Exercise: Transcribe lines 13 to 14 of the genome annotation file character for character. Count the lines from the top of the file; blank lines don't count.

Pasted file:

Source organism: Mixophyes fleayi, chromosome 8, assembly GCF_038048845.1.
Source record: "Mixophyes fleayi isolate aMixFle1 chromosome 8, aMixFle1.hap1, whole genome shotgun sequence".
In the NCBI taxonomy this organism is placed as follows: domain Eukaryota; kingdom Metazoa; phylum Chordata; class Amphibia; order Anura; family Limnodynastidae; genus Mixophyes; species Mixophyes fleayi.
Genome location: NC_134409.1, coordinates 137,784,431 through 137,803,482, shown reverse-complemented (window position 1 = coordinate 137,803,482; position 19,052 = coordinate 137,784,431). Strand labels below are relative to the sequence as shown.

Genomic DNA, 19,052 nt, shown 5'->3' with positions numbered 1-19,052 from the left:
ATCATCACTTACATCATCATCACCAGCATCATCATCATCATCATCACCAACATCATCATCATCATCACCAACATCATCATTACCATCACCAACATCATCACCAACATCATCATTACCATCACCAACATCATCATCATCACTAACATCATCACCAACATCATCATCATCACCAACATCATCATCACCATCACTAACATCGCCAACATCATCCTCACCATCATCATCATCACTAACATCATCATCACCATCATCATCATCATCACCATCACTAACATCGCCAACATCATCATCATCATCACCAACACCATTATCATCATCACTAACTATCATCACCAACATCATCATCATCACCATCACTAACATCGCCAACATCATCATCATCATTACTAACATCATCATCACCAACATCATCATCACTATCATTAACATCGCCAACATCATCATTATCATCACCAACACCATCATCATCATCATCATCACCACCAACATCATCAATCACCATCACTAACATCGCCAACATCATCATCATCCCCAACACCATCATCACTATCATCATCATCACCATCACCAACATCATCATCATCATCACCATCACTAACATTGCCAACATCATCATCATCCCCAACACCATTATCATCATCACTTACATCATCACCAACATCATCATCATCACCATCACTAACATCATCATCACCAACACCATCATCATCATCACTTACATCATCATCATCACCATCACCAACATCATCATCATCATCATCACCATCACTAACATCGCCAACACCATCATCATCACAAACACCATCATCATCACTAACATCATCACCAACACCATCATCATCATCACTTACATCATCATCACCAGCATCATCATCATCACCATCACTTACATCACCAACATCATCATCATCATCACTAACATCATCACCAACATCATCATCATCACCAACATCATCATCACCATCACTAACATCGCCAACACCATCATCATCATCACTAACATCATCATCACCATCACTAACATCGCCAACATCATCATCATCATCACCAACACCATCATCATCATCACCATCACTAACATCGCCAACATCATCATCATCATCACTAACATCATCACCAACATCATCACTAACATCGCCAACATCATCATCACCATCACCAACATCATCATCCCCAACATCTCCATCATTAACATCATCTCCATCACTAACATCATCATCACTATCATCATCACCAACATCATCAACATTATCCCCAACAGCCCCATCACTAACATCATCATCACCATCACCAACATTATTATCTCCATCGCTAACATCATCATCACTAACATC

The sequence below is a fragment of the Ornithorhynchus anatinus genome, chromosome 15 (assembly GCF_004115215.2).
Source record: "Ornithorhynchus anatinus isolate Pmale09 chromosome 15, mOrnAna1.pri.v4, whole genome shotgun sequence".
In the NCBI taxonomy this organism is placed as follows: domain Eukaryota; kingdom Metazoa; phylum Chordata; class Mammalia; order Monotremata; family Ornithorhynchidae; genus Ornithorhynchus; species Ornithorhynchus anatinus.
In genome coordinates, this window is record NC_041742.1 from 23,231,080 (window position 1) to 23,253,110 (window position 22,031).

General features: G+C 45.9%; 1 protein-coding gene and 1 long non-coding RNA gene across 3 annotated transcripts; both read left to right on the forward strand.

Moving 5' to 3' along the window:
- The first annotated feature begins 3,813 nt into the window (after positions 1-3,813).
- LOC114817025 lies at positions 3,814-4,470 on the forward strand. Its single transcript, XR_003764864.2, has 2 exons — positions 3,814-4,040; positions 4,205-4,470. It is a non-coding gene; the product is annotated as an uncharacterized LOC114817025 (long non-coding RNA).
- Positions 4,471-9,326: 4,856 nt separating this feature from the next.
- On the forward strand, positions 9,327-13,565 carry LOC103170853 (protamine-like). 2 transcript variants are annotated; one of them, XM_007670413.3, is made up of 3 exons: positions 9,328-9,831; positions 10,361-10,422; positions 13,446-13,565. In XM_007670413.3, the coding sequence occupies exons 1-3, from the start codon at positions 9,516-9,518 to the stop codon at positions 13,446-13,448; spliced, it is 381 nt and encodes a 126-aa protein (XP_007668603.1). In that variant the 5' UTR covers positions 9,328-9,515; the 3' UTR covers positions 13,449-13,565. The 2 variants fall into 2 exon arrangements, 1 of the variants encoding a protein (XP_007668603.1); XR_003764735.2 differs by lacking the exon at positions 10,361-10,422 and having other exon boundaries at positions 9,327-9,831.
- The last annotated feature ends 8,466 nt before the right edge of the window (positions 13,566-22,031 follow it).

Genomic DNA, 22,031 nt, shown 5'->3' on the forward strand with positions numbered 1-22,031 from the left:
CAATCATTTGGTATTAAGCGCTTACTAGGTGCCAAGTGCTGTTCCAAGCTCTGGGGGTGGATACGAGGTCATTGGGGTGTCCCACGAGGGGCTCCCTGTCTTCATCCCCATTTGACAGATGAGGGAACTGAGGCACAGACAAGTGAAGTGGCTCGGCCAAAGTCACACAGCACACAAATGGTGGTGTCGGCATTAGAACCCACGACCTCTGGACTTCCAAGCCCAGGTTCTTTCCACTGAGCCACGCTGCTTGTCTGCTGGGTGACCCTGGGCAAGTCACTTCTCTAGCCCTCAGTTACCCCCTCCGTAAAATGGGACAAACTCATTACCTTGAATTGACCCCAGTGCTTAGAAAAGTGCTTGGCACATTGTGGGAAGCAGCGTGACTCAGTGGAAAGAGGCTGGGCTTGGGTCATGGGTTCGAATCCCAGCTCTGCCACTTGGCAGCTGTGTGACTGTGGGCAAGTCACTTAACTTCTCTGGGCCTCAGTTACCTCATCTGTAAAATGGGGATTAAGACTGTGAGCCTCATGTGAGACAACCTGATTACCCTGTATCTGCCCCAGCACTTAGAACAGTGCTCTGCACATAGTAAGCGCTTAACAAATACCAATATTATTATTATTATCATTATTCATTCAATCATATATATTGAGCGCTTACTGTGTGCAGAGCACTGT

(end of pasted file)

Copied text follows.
- The first annotated feature begins 3,813 nt into the window (after positions 1-3,813).
- LOC114817025 lies at positions 3,814-4,470 on the forward strand. Its single transcript, XR_003764864.2, has 2 exons — positions 3,814-4,040; positions 4,205-4,470. It is a non-coding gene; the product is annotated as an uncharacterized LOC114817025 (long non-coding RNA).